Trede v. Superior CourtAnnotate this Case
BABETTE M. TREDE, Petitioner, v. THE SUPERIOR COURT OF THE CITY AND COUNTY OF SAN FRANCISCO, Respondent; PACIFIC STATES SAVINGS AND LOAN COMPANY (a Corporation) et al., Interveners.
Athearn, Chandler & Farmer and Philip H. Angell for Petitioner.
B. E. Ahlport, W. G. Harmon, Roy D. Reese and Bartley C. Crum for Respondent.
John L. Mace and Hanna & Morton for Interveners.
The assets of Pacific States Savings and Loan Company are under the control of the Building and Loan Commissioner. He took possession of them pursuant to the authority given by section 13.11 of the Building and Loan Association Act (Stats. 1931, p. 483, as amended, Deering's Gen. Laws, Act 986). Thereafter, the company, following the procedure specified in section 13.12 of the act, petitioned the superior court to enjoin further proceedings and direct him to surrender its business and property. The decision was in favor of the commissioner and the company's appeal from the judgment is pending and undetermined.
Under the provisions of the Building and Loan Association Act, supra, an appeal from a judgment dismissing the application of an association for the return of its business and assets after the commissioner has taken possession of them "shall not operate as a stay thereof but the court rendering [21 Cal. 2d 632] such judgment may, in its discretion, enjoin the commissioner, pending the appeal, from further proceedings and direct him, pending the appeal, to surrender such business, property and assets to such association, provided a bond shall be given as required by section 943 of the Code of Civil Procedure." (Sec. 13.12.) No order restricting the commissioner's action pending appeal has been made by the superior court, and he is proceeding to liquidate the Pacific States' assets. In accordance with that purpose, he presented to the respondent court a petition for an order authorizing him to sell certain improved real property owned by the company. To this petition Babette M. Trede, who is the owner and holder of a full paid investment certificate issued by Pacific States, filed objections which the court overruled. Later the petition was set for hearing. Miss Trede then brought the matter to this court, and an alternative writ issued directing the respondent to show cause why it should not be prohibited from hearing and determining the application. Subsequently the company and State Guaranty Corporation, the owner and holder of all of its outstanding capital stock, filed their petition in intervention praying that the alternative writ be made permanent.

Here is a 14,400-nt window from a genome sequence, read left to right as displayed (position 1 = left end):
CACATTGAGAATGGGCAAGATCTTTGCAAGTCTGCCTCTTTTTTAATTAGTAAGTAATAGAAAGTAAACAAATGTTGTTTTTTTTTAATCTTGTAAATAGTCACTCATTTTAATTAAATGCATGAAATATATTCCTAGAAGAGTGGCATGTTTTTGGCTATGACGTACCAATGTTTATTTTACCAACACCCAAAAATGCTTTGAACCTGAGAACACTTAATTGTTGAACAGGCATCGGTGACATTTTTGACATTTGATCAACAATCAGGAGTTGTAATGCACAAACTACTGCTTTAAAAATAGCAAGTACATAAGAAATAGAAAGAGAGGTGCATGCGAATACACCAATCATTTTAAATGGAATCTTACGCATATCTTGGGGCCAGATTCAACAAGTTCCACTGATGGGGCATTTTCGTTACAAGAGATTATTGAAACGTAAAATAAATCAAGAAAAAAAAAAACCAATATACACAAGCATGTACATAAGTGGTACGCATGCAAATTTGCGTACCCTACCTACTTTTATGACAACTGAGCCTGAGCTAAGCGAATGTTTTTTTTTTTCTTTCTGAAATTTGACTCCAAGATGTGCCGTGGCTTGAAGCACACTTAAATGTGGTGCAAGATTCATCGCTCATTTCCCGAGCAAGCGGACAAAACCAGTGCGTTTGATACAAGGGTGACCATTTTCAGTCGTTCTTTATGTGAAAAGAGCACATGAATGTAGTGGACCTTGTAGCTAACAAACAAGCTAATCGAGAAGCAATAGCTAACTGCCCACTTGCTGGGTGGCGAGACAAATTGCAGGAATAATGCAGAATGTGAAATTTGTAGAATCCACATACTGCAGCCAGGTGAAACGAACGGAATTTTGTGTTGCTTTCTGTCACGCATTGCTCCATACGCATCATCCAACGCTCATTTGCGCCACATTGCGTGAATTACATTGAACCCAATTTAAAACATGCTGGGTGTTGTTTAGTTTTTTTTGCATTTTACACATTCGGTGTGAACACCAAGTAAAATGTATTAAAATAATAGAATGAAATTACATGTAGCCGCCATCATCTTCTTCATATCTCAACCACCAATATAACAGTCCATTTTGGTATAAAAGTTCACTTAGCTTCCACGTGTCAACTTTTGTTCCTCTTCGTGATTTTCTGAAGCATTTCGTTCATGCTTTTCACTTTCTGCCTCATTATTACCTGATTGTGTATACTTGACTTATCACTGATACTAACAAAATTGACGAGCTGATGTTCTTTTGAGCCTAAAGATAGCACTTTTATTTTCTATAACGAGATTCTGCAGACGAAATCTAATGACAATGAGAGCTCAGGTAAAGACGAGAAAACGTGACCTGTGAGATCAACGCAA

Invoking the rule that prohibition is a proper remedy to arrest the proceedings of a court acting in excess of its jurisdiction, the petitioner and the interveners advance two main contentions. First, they say, the Building and Loan Association Act, supra, does not authorize the commissioner to liquidate the assets of a building and loan association pending the determination of the appeal from a judgment dismissing its application to enjoin further proceedings by him and to secure the return of its property. But if the act authorizes liquidation before final judgment, their argument continues, it is, in that respect, unconstitutional, being an unreasonable exercise of the police power.
The respondent asserts that neither of these contentions is well taken. It takes the position that the statute under which the commissioner is acting expressly confers jurisdiction upon the superior court to authorize the liquidation of an association pending the determination of an appeal, and that the legislation is a reasonable exercise of the police power. Since the appellant has already had a judicial review in the trial court, it contends, a statute prohibiting further restraint [21 Cal. 2d 633] upon the process of liquidation is entirely reasonable and necessary for the protection of the association's creditors.
The petitioner and the interveners assert that the process of liquidation is the final step to be taken by the commissioner in administering the affairs of an association and may only be undertaken after a final determination that he properly exercised his statutory authority. Otherwise, they say, if the appellate court determines that his action in taking possession was unjustified and the ruling of the trial judge erroneous, by a sale of all of the association's assets prior to such final determination, the decision becomes a Pyrrhic victory.
The powers of the commissioner are enumerated in section 13.13 of the act. "... Upon taking such possession, the commissioner shall have authority to collect all moneys due to such association and to give full receipt therefor, and to do such other acts as are necessary or expedient to collect, conserve or protect its business, property and assets. Unless the commissioner shall be enjoined from further proceedings and directed to surrender such business, property and assets or unless such association shall with the consent of the commissioner resume business, then the commissioner shall proceed to liquidate the affairs of such association as hereinafter provided." Certain other powers are granted to him "regardless of whether or not he shall be liquidating the affairs of such association." (Sec. 13.13.)